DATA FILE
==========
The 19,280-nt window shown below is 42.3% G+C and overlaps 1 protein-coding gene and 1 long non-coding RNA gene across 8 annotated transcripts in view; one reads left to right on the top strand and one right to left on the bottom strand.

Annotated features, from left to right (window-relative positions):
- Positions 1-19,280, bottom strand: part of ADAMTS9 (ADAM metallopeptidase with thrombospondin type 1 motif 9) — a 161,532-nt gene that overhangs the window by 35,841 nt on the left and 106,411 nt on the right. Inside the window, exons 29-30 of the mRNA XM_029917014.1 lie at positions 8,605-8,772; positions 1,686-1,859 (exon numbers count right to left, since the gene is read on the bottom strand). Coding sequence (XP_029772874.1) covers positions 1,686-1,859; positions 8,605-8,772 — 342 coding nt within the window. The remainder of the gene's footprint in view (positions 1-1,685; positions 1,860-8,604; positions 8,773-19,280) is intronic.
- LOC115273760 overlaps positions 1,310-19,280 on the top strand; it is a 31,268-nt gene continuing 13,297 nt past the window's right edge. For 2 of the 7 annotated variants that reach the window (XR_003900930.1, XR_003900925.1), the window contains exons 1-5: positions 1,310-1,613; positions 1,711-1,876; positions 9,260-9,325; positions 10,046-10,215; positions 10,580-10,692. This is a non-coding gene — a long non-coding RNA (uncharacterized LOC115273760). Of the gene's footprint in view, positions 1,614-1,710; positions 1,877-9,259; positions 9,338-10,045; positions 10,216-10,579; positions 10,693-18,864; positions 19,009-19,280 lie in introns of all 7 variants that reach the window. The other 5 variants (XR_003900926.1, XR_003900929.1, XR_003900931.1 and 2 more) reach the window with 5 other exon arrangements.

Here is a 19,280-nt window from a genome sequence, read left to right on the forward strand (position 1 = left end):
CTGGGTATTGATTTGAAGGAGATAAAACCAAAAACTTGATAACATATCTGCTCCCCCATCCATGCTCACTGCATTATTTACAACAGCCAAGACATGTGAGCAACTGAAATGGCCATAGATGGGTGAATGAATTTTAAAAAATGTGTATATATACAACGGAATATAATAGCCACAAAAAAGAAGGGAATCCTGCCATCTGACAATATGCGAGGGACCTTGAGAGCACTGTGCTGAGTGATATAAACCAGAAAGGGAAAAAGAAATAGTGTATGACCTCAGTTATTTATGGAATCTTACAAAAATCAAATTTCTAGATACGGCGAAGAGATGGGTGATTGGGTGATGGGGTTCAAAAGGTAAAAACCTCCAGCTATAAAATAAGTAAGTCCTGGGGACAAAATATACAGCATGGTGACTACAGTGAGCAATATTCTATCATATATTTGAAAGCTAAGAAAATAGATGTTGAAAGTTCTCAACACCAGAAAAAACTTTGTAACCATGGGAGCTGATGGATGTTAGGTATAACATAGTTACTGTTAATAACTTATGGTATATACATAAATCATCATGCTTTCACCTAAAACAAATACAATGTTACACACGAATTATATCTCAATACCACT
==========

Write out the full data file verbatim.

The 19,280-nt window shown below is 42.3% G+C and overlaps 1 protein-coding gene and 1 long non-coding RNA gene across 8 annotated transcripts in view; one reads left to right on the top strand and one right to left on the bottom strand.

Annotated features, from left to right (window-relative positions):
- Positions 1-19,280, bottom strand: part of ADAMTS9 (ADAM metallopeptidase with thrombospondin type 1 motif 9) — a 161,532-nt gene that overhangs the window by 35,841 nt on the left and 106,411 nt on the right. Inside the window, exons 29-30 of the mRNA XM_029917014.1 lie at positions 8,605-8,772; positions 1,686-1,859 (exon numbers count right to left, since the gene is read on the bottom strand). Coding sequence (XP_029772874.1) covers positions 1,686-1,859; positions 8,605-8,772 — 342 coding nt within the window. The remainder of the gene's footprint in view (positions 1-1,685; positions 1,860-8,604; positions 8,773-19,280) is intronic.
- LOC115273760 overlaps positions 1,310-19,280 on the top strand; it is a 31,268-nt gene continuing 13,297 nt past the window's right edge. For 2 of the 7 annotated variants that reach the window (XR_003900930.1, XR_003900925.1), the window contains exons 1-5: positions 1,310-1,613; positions 1,711-1,876; positions 9,260-9,325; positions 10,046-10,215; positions 10,580-10,692. This is a non-coding gene — a long non-coding RNA (uncharacterized LOC115273760). Of the gene's footprint in view, positions 1,614-1,710; positions 1,877-9,259; positions 9,338-10,045; positions 10,216-10,579; positions 10,693-18,864; positions 19,009-19,280 lie in introns of all 7 variants that reach the window. The other 5 variants (XR_003900926.1, XR_003900929.1, XR_003900931.1 and 2 more) reach the window with 5 other exon arrangements.

Here is a 19,280-nt window from a genome sequence, read left to right on the forward strand (position 1 = left end):
CTGGGTATTGATTTGAAGGAGATAAAACCAAAAACTTGATAACATATCTGCTCCCCCATCCATGCTCACTGCATTATTTACAACAGCCAAGACATGTGAGCAACTGAAATGGCCATAGATGGGTGAATGAATTTTAAAAAATGTGTATATATACAACGGAATATAATAGCCACAAAAAAGAAGGGAATCCTGCCATCTGACAATATGCGAGGGACCTTGAGAGCACTGTGCTGAGTGATATAAACCAGAAAGGGAAAAAGAAATAGTGTATGACCTCAGTTATTTATGGAATCTTACAAAAATCAAATTTCTAGATACGGCGAAGAGATGGGTGATTGGGTGATGGGGTTCAAAAGGTAAAAACCTCCAGCTATAAAATAAGTAAGTCCTGGGGACAAAATATACAGCATGGTGACTACAGTGAGCAATATTCTATCATATATTTGAAAGCTAAGAAAATAGATGTTGAAAGTTCTCAACACCAGAAAAAACTTTGTAACCATGGGAGCTGATGGATGTTAGGTATAACATAGTTACTGTTAATAACTTATGGTATATACATAAATCATCATGCTTTCACCTAAAACAAATACAATGTTACACACGAATTATATCTCAATACCACT